Scenes From America’s Largest Wildfire

Small fires burned inside hollowed-out trees. Smoke rose from the blackened dirt. On the edge of the Bootleg Fire in southern Oregon, firefighters worked to halt the advance of the flames.,

Scenes From America’s Largest Wildfire

Small fires burned inside hollowed-out trees. Smoke rose from the blackened dirt. On the edge of the Bootleg Fire in southern Oregon, firefighters worked to halt the advance of the flames.


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PAISLEY, Ore. — At the eastern edge of the Bootleg Fire on Friday afternoon, there was a surreal sign of the life that once existed in a patch of Oregon forest now turned to ash, smoke and leaveless burnt trees: the murmurs of cattle.

Cows wandered through the blackened landscape of the Fremont-Winema National Forest. None of the firefighters seemed to pay them any mind. The western front of the fire has been contained for the most part. But the blaze has grown in the east.

“We’re holding this fire line,” said Nikolas Coronado, who was part of a crew of eight firefighters from New Mexico attacking the flames and embers with axes and chain saws.

Mr. Coronado and his colleagues cleared small fires and prevented embers from getting swept up by the winds and starting new blazes. It was unglamorous, no-tech, anonymous, sweaty work. His face was covered in soot. His gloves were blackened.

“Feeling great,” Mr. Coronado said. “Pretty fresh still.”

On the front lines of the largest active wildfire in the country, hundreds of firefighters from numerous states have struggled to beat back a blaze that has burned more than 400,000 acres. On Friday, the Bootleg Fire remained only 40 percent contained.

Fire officials gave reporters and photographers a tour of the blaze’s eastern zone along the so-called containment line, a barrier firefighters create to halt the advance of the flame. Small fires burned inside hollowed-out trees. Smoke rose from the blackened dirt as if the earth itself was roasting.

Six hours touring the edge of the Bootleg Fire on Friday — in addition to visiting small towns and firefighter camps earlier in the week — brought the scale of both the blaze and its response into focus. Miles and miles of pathways have been carved through the forest by hand and machine to halt the fire, creating an impromptu transportation network.

For all the might and resources of the more than 2,300 firefighters battling the blaze, what resonated was the simple and timeless nature of the work. Firefighter after firefighter, in the middle of 16-hour shifts, their yellow jackets dotting the bleak terrain, wielding little more than an ax.


The eight-person firefighting crew from New Mexico prepared to march uphill to check a section of the forest for small fires. It is dirty work: They ran their hands along the ground checking for heat, using a hand tool to break apart embers in the dirt. Others roamed the forest with a chain saw looking for trees that were ablaze. They cut off the burning portions so the crew could put out the fire.

“This is my third year fighting fires in Oregon,” said Orlando Eustace, part of the New Mexico crew. “This year is more extreme, with the drought and everything.”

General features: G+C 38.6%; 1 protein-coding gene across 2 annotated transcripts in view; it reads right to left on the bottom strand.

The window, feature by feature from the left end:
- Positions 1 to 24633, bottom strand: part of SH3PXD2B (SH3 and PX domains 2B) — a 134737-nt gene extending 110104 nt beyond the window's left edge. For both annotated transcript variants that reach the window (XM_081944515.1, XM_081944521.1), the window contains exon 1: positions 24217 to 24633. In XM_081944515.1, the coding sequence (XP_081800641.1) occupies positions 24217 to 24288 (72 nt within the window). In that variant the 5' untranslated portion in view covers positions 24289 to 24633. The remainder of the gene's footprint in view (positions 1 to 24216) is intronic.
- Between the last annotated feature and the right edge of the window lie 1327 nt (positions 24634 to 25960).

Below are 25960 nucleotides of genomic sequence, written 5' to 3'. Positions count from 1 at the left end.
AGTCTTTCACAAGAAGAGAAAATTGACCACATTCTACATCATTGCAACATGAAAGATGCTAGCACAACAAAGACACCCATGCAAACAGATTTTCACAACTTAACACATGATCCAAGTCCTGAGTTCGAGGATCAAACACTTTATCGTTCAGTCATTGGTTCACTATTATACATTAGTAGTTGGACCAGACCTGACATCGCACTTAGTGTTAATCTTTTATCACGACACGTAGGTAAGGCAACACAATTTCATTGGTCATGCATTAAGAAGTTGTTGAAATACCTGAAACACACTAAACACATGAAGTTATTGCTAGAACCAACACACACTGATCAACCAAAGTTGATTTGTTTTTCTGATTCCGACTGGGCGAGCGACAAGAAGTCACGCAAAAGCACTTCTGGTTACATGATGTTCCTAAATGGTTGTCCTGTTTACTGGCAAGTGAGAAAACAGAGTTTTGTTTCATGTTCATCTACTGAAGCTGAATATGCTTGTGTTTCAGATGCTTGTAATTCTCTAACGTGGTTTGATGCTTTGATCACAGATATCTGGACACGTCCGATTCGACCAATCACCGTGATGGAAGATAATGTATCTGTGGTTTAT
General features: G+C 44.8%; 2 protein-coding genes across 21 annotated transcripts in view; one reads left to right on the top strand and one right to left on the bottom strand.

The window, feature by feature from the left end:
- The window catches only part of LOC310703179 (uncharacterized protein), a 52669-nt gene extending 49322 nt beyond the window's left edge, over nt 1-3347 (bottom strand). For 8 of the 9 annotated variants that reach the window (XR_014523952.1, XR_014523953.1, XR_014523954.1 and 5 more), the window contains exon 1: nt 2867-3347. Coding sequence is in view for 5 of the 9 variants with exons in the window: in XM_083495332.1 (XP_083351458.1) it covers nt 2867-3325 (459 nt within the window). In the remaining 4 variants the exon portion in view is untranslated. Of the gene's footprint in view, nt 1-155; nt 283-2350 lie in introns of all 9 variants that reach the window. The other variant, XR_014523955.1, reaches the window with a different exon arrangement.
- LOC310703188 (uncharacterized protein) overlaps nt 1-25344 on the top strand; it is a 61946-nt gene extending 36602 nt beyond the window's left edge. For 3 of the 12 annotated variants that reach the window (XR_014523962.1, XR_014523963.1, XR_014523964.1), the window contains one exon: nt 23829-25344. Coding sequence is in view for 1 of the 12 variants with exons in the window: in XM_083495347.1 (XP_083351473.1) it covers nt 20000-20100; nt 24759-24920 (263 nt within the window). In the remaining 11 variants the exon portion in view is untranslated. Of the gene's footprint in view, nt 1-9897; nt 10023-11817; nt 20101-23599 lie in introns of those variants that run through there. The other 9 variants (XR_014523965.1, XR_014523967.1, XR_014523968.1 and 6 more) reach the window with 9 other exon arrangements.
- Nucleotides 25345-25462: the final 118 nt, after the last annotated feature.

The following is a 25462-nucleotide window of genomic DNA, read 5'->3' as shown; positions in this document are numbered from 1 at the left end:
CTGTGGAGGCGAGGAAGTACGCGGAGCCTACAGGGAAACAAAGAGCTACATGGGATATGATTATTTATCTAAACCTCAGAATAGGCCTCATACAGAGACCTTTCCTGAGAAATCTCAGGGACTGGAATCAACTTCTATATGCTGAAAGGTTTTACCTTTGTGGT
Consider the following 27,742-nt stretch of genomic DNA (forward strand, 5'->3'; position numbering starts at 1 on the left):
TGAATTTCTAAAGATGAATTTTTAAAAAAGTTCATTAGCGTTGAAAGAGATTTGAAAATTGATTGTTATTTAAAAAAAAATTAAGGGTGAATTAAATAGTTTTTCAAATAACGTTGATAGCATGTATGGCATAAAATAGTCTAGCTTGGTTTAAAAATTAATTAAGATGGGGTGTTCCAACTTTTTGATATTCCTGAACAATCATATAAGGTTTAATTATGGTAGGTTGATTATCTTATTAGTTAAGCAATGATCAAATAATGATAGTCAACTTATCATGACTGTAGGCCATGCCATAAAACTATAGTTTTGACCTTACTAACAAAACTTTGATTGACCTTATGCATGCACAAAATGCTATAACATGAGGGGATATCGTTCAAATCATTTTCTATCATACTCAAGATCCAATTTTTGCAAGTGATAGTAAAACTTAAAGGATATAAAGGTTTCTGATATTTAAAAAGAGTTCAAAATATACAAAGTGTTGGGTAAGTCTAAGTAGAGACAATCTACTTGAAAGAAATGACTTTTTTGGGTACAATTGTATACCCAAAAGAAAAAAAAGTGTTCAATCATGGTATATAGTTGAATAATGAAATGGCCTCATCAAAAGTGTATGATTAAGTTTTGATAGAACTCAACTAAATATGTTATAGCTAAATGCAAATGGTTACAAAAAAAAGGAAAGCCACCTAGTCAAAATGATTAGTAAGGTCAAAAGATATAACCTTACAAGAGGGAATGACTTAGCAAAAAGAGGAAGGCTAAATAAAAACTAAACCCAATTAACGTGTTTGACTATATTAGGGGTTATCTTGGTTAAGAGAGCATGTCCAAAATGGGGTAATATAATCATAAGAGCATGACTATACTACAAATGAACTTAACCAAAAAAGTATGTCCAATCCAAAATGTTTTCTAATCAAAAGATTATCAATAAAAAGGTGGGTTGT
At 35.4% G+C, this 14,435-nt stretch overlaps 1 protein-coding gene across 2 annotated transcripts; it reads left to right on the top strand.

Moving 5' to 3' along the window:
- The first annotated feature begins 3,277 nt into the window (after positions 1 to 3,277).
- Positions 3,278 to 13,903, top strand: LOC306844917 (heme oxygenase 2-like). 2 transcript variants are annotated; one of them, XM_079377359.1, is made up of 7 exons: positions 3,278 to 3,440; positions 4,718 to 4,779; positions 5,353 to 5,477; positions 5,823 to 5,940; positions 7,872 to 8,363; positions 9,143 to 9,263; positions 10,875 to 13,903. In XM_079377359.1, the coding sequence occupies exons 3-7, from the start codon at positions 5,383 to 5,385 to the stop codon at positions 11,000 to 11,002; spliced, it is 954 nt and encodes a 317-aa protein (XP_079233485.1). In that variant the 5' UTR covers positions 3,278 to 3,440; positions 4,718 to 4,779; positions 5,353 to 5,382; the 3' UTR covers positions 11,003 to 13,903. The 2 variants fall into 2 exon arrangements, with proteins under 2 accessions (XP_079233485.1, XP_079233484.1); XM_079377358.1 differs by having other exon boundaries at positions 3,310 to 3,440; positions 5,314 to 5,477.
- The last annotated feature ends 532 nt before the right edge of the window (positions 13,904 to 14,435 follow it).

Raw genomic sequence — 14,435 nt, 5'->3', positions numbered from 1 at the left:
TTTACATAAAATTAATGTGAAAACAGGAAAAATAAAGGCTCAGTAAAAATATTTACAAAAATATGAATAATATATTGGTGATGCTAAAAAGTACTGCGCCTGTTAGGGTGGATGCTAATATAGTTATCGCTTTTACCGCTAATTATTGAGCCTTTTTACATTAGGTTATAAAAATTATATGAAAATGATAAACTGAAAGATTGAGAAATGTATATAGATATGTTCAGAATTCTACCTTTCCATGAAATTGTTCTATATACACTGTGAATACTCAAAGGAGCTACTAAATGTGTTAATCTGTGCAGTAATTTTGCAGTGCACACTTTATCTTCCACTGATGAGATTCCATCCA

The drought and hot temperatures this summer have helped fuel the Bootleg Fire. Firefighters estimate that 95 of every 100 embers that are carried by the wind ignite into flame when they hit the ground.



Fire commanders have said they are fighting two battles — the fire and the coronavirus pandemic. Nine firefighters have already tested positive for the virus. At the briefings in the camps where firefighters sleep and eat, officials remind everyone assembled to stand apart and socially distance.


Pieces of charcoal from the Bootleg Fire were visible on the bed of a drought-cracked lake.


There were public and private firefighters on the line on Friday.

Raven Parking works for Oregon Woods, a forestry, wildland fire and construction company based in Eugene. He put out smoldering embers with a hand tool and with a hose from a mobile water truck.


Credit…Kristina Barker for The New York Times

On the fire line some structures wear the same protective material as firefighters.

The abandoned cabins covered in a reflective flame-retardant material resemble spaceships parked in the forest. At one wrapped cabin, a picnic table nearby was deemed unworthy of wrapping and sat exposed to the elements.

“It’s essentially tin foil we wrap these houses in,” said Ryan Berlin, who works for the federal Bureau of Land Management and who serves as a spokesman for the Bootleg Fire response. “It helps protect from the embers and the flame front. It’ll deflect the heat to give them a survivable chance.”

The firefighters who do the wrapping do not charge property owners for the service. “Nah,” Mr. Berlin added. “They’re taxpayers.”


Firefighters extinguish flames in trees by chain sawing off the burning bits, depriving the fire of its fuel supply. They are seekers in this way, roaming through the forest and scanning for a single burning tree.


Private firefighters prepped their gear at a camp outside the unincorporated town of Bly. The camp is called a forward operating base. Bly’s population is 486; the base’s is about 1,700.


Smoke from the Bootleg Fire moved over the town of Summer Lake.


Elizabeth Quinn and her husband, Ed Schmidt, refused to evacuate their home despite being inside an evacuation zone. They kept track of the weather and the progress of the fire, and said they would leave if the flames got closer. “It feels like we are studying the disturbance of ecology in real time,” Ms. Quinn said.


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